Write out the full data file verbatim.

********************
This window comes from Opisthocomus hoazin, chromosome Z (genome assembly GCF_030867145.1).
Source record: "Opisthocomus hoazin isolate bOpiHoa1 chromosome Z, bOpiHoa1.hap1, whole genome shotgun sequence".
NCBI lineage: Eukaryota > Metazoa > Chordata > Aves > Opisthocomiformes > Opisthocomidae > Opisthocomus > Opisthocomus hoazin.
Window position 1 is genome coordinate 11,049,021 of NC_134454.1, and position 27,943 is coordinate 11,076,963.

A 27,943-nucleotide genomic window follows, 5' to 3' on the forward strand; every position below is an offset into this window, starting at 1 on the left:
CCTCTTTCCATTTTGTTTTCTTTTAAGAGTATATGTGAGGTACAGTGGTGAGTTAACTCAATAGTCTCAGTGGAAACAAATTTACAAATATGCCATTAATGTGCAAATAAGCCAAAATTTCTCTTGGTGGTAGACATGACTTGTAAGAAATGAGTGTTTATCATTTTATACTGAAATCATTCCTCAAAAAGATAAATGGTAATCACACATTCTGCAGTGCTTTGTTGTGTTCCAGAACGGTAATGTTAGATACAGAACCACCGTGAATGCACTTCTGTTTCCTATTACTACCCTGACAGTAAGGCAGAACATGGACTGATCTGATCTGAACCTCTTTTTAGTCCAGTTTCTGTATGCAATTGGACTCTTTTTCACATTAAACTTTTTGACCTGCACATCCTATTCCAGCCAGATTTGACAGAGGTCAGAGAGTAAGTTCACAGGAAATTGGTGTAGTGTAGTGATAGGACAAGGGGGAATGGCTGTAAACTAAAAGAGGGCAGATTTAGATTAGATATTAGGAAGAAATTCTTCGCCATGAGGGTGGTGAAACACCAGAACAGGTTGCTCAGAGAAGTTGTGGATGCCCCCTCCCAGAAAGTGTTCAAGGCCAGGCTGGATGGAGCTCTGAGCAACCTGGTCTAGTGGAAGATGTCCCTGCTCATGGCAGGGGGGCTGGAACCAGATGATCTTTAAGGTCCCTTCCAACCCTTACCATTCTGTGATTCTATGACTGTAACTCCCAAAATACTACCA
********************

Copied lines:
This window comes from Opisthocomus hoazin, chromosome Z (genome assembly GCF_030867145.1).
Source record: "Opisthocomus hoazin isolate bOpiHoa1 chromosome Z, bOpiHoa1.hap1, whole genome shotgun sequence".
NCBI lineage: Eukaryota > Metazoa > Chordata > Aves > Opisthocomiformes > Opisthocomidae > Opisthocomus > Opisthocomus hoazin.
Window position 1 is genome coordinate 11,049,021 of NC_134454.1, and position 27,943 is coordinate 11,076,963.

A 27,943-nucleotide genomic window follows, 5' to 3' on the forward strand; every position below is an offset into this window, starting at 1 on the left:
CCTCTTTCCATTTTGTTTTCTTTTAAGAGTATATGTGAGGTACAGTGGTGAGTTAACTCAATAGTCTCAGTGGAAACAAATTTACAAATATGCCATTAATGTGCAAATAAGCCAAAATTTCTCTTGGTGGTAGACATGACTTGTAAGAAATGAGTGTTTATCATTTTATACTGAAATCATTCCTCAAAAAGATAAATGGTAATCACACATTCTGCAGTGCTTTGTTGTGTTCCAGAACGGTAATGTTAGATACAGAACCACCGTGAATGCACTTCTGTTTCCTATTACTACCCTGACAGTAAGGCAGAACATGGACTGATCTGATCTGAACCTCTTTTTAGTCCAGTTTCTGTATGCAATTGGACTCTTTTTCACATTAAACTTTTTGACCTGCACATCCTATTCCAGCCAGATTTGACAGAGGTCAGAGAGTAAGTTCACAGGAAATTGGTGTAGTGTAGTGATAGGACAAGGGGGAATGGCTGTAAACTAAAAGAGGGCAGATTTAGATTAGATATTAGGAAGAAATTCTTCGCCATGAGGGTGGTGAAACACCAGAACAGGTTGCTCAGAGAAGTTGTGGATGCCCCCTCCCAGAAAGTGTTCAAGGCCAGGCTGGATGGAGCTCTGAGCAACCTGGTCTAGTGGAAGATGTCCCTGCTCATGGCAGGGGGGCTGGAACCAGATGATCTTTAAGGTCCCTTCCAACCCTTACCATTCTGTGATTCTATGACTGTAACTCCCAAAATACTACCA